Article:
Good, taut, suspenseful writing has kept me reading Hayman's books, from The Cutting through The Girl on the Bridge--sandwiched around The Chill of the Night, Darkness First, and The Girl in the Glass. No matter how uncomfortable they make me feel--or how close to home the darkness seems--they have me awaiting the next one.
There's good reason that Hayman's books, even before publication of The Girl on the Bridge, have eclipsed a half million in sales.
Stella Rimington's Liz Carlisle (Ann)
This time of year, when we're really busy, I tend toward comfort reading, i.e., rereading old favorites. Currently, Stella Rimington is my faithful friend.
A former head of MI5, the British domestic counter-intelligence agency, Rimington obviously has insight into the realities of the spy business, although real spy work is probably not nearly as exciting as the cases her heroine Liz Carlisle finds. Usually one small piece of information (someone may have infiltrated a secret and supposedly isolated computer program) leads to a wild chase to the end.
Carlisle is 34 when the series begins and, like Rimington herself, did not really plan to be an intelligence officer (the preferred term). In the course of nine books she works in all three MI5 branches (counter espionage, counter subversion, and counter terrorism) and up the ladder, finding that political skills and a willingness to follow her suspicions are nearly as valuable as intelligence and perseverance.
Very nice, and underappreciated, series and heroine.
Val McDermid's Karen Pirie (Ann)
I've always read Scotland's Val McDermid, but somehow neglected her most recent (the fourth) series featuring Karen Pirie, cold case investigator, first in Fife and then in Edinburgh. Rumpled, slightly overweight, and not beloved by her superiors, Pirie is dogged and successful through three books (so far).
In her most recent case (Out of Bounds, 2016) she's living and working in Edinburgh, when a dramatic car crash proves the first clue to a 20-year-old rape/murder. It seems simple from here on, yet it's anything but. And as she travels back to Fife for some information, another old case and a new case catch her attention.
You can also learn a bit about Fife (the Kingdom of), once a famous mining area, and craft gins while you enjoy watching a skilled craftswoman at work.
FYI, for fans of her most famous series featuring Tony Hill and Carol Jordan, the 10th, Insidious Intent, just came out in Britain.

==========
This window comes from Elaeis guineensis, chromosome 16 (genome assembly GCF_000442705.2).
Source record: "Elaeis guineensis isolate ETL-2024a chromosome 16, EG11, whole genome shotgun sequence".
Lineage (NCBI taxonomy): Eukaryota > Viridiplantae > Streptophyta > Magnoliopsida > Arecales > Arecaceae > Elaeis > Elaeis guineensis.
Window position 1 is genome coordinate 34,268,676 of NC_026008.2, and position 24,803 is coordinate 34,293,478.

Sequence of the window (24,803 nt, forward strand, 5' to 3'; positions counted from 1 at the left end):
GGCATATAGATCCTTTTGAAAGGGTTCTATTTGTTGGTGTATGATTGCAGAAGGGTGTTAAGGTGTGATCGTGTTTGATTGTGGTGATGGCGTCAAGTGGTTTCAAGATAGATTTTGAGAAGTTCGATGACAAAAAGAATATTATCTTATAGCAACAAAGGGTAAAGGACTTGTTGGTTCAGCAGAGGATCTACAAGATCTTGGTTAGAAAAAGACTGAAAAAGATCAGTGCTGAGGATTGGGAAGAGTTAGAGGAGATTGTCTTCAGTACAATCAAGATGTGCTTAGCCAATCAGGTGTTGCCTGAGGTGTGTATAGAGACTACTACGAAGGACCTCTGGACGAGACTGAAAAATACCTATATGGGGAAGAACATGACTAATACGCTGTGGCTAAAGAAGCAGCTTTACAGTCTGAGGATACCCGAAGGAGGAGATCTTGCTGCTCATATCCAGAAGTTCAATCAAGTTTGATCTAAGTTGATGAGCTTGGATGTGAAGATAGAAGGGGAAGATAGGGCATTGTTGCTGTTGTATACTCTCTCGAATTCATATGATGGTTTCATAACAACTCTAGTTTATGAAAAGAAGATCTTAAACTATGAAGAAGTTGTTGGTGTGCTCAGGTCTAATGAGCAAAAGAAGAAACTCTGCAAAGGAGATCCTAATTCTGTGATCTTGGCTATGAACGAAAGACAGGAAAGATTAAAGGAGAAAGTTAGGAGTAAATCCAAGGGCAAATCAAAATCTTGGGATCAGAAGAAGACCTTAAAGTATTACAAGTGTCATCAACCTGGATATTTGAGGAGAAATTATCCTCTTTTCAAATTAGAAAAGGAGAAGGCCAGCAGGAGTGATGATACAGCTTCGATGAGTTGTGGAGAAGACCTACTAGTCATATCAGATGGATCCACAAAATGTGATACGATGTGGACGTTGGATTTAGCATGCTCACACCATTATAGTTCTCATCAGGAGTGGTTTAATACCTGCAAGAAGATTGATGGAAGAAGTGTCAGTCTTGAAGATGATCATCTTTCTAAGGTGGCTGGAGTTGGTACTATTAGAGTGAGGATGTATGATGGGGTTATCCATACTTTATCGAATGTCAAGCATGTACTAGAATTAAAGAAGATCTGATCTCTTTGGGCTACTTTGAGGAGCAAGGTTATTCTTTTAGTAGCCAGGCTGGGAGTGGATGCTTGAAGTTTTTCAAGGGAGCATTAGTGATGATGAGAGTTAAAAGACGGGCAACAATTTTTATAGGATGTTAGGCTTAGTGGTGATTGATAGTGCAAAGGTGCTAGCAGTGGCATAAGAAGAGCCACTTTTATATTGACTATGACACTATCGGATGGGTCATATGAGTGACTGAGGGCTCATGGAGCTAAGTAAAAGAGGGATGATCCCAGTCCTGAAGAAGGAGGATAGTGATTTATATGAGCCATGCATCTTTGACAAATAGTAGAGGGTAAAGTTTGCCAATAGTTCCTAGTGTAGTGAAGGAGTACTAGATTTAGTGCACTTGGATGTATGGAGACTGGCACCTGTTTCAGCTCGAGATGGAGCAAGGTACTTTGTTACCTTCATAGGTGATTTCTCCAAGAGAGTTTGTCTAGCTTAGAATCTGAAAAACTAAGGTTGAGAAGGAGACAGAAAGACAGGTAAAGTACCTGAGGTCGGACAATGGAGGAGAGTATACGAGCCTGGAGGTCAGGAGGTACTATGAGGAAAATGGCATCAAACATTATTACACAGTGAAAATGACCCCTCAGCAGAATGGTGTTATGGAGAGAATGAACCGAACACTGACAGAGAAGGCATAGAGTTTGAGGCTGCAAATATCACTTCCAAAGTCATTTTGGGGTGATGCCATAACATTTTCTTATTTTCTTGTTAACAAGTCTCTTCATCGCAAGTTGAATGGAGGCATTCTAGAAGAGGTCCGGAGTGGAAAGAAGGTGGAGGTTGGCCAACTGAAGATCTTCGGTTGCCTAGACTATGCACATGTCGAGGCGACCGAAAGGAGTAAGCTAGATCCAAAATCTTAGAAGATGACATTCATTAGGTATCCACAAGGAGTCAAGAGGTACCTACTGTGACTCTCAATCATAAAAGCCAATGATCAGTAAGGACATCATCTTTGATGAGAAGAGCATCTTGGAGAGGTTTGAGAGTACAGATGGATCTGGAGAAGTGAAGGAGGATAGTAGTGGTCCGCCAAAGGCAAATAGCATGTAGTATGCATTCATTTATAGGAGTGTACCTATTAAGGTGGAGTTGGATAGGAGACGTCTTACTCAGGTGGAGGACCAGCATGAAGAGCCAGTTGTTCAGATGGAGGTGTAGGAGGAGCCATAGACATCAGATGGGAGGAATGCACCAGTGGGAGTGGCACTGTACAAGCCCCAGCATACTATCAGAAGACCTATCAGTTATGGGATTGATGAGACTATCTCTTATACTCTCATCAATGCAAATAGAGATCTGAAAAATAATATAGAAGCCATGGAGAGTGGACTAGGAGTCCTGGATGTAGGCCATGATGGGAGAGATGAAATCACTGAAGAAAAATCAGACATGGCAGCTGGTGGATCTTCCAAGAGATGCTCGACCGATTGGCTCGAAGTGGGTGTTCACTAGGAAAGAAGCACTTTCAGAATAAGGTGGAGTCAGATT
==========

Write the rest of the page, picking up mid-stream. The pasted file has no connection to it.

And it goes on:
Jussi Adler-Olsen, The Scarred Woman [Department Q #7]
James R. Benn, The Devouring [Billy Boyle #12]
Sharon Bolton, Dead Woman Walking [NS]
Ann Cleeves, The Seagull [Vera Stanhope #8]
Harlan Coben, Don't Let Go [NS]
Reed Farrel Coleman, Robert B. Parker's The Hangman's Sonnet [Jesse Stone continuation]
Clive Cussler & Robin Burcell, The Romanov Ransom [Sam and Remi Fargo #9]
Nelson DeMille, The Cuban Affair [NS]
Marjorie Eccles, Property of Lies [Herbert Reardon #4]
Elly Griffiths, The Blood Card [Edgar Stephens & Max Mephisto #3, 1st U.S.]
Craig Johnson, The Western Star [Walt Longmire #13]
John le Carré, A Legacy of Spies [George Smiley #9]
Archer Mayor, Trace [Joe Gunther #28]
Catriona McPherson, House, Tree, Person [NS]
Deon Meyer, Fever [NS]
Kyle Mills, Vince Flynn's Enemy of the State [Mitch Rapp continuation]
James Patterson & James O. Born, Haunted [Michael Bennett #10]
Otto Penzler, ed., Bibliomysteries: Stories of Crime in the World of Books and Bookstores [SS]
Eric Rickstad, The Names of Dead Girls [Frank Rath #2]
Helen Kitzman of Madison, Connecticut, and New Orleans, loves her British classics, as we know from the numerous reviews she's provided us with over the years.
Now that summer's coming to an end, it may be time to move on. Maybe too deep for a "beach read," Michael Innes' books are perfect for an evening by the fire.
An academician and eminent authority on English literature at Christ Church, Oxford, Innes wrote complex murder mysteries with an abundance of characters (15 or 31 or even 58). He also wrote a lot of them, nearly 50.
In his major series starring John Appleby, detective and later Commissioner of the Metropolitan Police at Scotland Yard, Innes delighted in throwing "red herrings" into the plot until the final resolution. And with 35 Appleby books, he did this often.
Following in the British Classic Mystery tradition, he filled his pages with detailed exposition: higher education in Death at the President's Lodging (1936); and the world of amateur theatrics (Shakespeare fans, rejoice!) in rural England, Hamlet, Revenge! (1937), first and second in the Appleby series.
The first is a "locked room classic" (à la John Dickson Carr) off an enclosed courtyard at an Oxford-style university with academic dons darting in and out of rooms, down and up nearby stairs. Maps and charts, considered useful to the reader, are included.
The second mystery concerns a stately estate, Scamnum Court, where the Duchess has gathered 31 family members and friends to put on 'The Tragedy of Hamlet'; guilty scoundrels, poison pen letters, little lies, and misdemeanors abound--a wonderful romp it is!
The Gay Phoenix (1976) is concerned primarily not with a murder, but rather the entrapment of a murderer (shades of our TV pal Columbo). What Happened at Hazelwood (1946), a non-series book narrated by Lady Simney, quite possibly the murderer, skewers the tortuous relationships (a frequent Innes theme) of the idle rich aristocracy who in the 1940s were still living that life.